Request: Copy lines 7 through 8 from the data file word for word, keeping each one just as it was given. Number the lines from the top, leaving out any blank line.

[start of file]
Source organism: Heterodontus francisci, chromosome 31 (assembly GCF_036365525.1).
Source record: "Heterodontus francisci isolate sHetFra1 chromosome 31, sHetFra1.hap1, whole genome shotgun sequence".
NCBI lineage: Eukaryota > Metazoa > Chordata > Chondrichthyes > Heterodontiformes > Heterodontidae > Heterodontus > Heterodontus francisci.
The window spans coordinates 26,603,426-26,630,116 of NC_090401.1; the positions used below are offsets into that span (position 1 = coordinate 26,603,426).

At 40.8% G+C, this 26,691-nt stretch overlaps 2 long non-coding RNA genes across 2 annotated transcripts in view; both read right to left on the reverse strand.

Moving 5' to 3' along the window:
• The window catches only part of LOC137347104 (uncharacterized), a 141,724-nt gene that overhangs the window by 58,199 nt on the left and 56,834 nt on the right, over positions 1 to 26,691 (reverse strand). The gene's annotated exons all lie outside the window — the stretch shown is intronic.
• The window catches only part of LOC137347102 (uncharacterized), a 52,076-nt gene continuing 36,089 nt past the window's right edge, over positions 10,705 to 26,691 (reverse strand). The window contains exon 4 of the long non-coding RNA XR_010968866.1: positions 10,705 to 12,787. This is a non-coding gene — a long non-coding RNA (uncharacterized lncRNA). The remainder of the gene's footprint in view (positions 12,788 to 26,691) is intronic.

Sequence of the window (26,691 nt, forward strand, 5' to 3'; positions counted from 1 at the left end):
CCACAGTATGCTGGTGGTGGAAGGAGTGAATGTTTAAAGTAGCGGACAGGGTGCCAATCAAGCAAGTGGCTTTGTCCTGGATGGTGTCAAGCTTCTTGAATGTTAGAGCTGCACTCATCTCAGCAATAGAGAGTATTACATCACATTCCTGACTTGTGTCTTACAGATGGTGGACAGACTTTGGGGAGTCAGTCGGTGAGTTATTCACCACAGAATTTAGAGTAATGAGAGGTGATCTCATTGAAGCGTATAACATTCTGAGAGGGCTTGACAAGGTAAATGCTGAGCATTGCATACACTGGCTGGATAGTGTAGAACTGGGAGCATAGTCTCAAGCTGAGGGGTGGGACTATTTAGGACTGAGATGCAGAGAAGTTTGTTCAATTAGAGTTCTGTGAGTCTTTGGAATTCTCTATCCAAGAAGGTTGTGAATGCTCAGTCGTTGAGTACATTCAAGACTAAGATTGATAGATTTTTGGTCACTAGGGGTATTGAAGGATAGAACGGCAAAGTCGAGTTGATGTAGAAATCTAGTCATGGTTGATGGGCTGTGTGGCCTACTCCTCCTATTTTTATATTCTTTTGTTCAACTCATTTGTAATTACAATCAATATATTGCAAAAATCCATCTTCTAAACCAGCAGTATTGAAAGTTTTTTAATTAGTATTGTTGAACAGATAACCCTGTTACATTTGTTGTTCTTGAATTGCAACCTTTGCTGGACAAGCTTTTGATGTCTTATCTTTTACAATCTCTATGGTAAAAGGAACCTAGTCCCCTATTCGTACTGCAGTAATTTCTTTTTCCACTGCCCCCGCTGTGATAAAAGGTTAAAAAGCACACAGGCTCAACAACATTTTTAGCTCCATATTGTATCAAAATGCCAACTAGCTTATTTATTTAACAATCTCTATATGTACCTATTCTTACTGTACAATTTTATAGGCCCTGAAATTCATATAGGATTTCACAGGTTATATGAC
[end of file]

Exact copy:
• The window catches only part of LOC137347104 (uncharacterized), a 141,724-nt gene that overhangs the window by 58,199 nt on the left and 56,834 nt on the right, over positions 1 to 26,691 (reverse strand). The gene's annotated exons all lie outside the window — the stretch shown is intronic.
• The window catches only part of LOC137347102 (uncharacterized), a 52,076-nt gene continuing 36,089 nt past the window's right edge, over positions 10,705 to 26,691 (reverse strand). The window contains exon 4 of the long non-coding RNA XR_010968866.1: positions 10,705 to 12,787. This is a non-coding gene — a long non-coding RNA (uncharacterized lncRNA). The remainder of the gene's footprint in view (positions 12,788 to 26,691) is intronic.